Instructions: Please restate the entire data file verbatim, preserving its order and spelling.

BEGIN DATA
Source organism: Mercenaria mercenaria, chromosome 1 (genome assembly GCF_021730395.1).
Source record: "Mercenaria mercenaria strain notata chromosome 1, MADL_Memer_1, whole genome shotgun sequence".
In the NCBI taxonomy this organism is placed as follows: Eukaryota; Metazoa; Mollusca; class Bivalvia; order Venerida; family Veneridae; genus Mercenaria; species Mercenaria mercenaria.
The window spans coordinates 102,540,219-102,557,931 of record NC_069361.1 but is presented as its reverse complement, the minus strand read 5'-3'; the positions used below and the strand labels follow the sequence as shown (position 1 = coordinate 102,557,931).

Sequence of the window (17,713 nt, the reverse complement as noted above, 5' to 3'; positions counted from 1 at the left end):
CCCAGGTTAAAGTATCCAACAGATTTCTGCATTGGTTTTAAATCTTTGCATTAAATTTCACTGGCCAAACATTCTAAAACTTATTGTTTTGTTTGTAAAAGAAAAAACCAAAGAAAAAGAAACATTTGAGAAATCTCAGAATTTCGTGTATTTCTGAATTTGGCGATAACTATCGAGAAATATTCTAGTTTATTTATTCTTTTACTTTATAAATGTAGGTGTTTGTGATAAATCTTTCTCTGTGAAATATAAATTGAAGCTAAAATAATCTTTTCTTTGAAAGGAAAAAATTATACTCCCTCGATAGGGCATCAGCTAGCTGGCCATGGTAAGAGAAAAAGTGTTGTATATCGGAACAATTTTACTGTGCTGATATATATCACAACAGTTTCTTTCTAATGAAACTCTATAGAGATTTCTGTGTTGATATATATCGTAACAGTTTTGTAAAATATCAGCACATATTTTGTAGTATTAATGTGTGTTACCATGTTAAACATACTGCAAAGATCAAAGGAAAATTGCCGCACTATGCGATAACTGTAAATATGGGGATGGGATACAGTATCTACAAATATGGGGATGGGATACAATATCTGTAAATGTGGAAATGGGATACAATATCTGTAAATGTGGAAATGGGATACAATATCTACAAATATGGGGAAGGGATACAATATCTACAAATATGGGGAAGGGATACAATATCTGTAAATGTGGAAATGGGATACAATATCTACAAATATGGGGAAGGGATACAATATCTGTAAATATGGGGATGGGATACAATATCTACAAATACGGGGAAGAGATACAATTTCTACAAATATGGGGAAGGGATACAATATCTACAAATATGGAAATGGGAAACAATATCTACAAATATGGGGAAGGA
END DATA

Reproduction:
Source organism: Mercenaria mercenaria, chromosome 1 (genome assembly GCF_021730395.1).
Source record: "Mercenaria mercenaria strain notata chromosome 1, MADL_Memer_1, whole genome shotgun sequence".
In the NCBI taxonomy this organism is placed as follows: Eukaryota; Metazoa; Mollusca; class Bivalvia; order Venerida; family Veneridae; genus Mercenaria; species Mercenaria mercenaria.
The window spans coordinates 102,540,219-102,557,931 of record NC_069361.1 but is presented as its reverse complement, the minus strand read 5'-3'; the positions used below and the strand labels follow the sequence as shown (position 1 = coordinate 102,557,931).

Sequence of the window (17,713 nt, the reverse complement as noted above, 5' to 3'; positions counted from 1 at the left end):
CCCAGGTTAAAGTATCCAACAGATTTCTGCATTGGTTTTAAATCTTTGCATTAAATTTCACTGGCCAAACATTCTAAAACTTATTGTTTTGTTTGTAAAAGAAAAAACCAAAGAAAAAGAAACATTTGAGAAATCTCAGAATTTCGTGTATTTCTGAATTTGGCGATAACTATCGAGAAATATTCTAGTTTATTTATTCTTTTACTTTATAAATGTAGGTGTTTGTGATAAATCTTTCTCTGTGAAATATAAATTGAAGCTAAAATAATCTTTTCTTTGAAAGGAAAAAATTATACTCCCTCGATAGGGCATCAGCTAGCTGGCCATGGTAAGAGAAAAAGTGTTGTATATCGGAACAATTTTACTGTGCTGATATATATCACAACAGTTTCTTTCTAATGAAACTCTATAGAGATTTCTGTGTTGATATATATCGTAACAGTTTTGTAAAATATCAGCACATATTTTGTAGTATTAATGTGTGTTACCATGTTAAACATACTGCAAAGATCAAAGGAAAATTGCCGCACTATGCGATAACTGTAAATATGGGGATGGGATACAGTATCTACAAATATGGGGATGGGATACAATATCTGTAAATGTGGAAATGGGATACAATATCTGTAAATGTGGAAATGGGATACAATATCTACAAATATGGGGAAGGGATACAATATCTACAAATATGGGGAAGGGATACAATATCTGTAAATGTGGAAATGGGATACAATATCTACAAATATGGGGAAGGGATACAATATCTGTAAATATGGGGATGGGATACAATATCTACAAATACGGGGAAGAGATACAATTTCTACAAATATGGGGAAGGGATACAATATCTACAAATATGGAAATGGGAAACAATATCTACAAATATGGGGAAGGA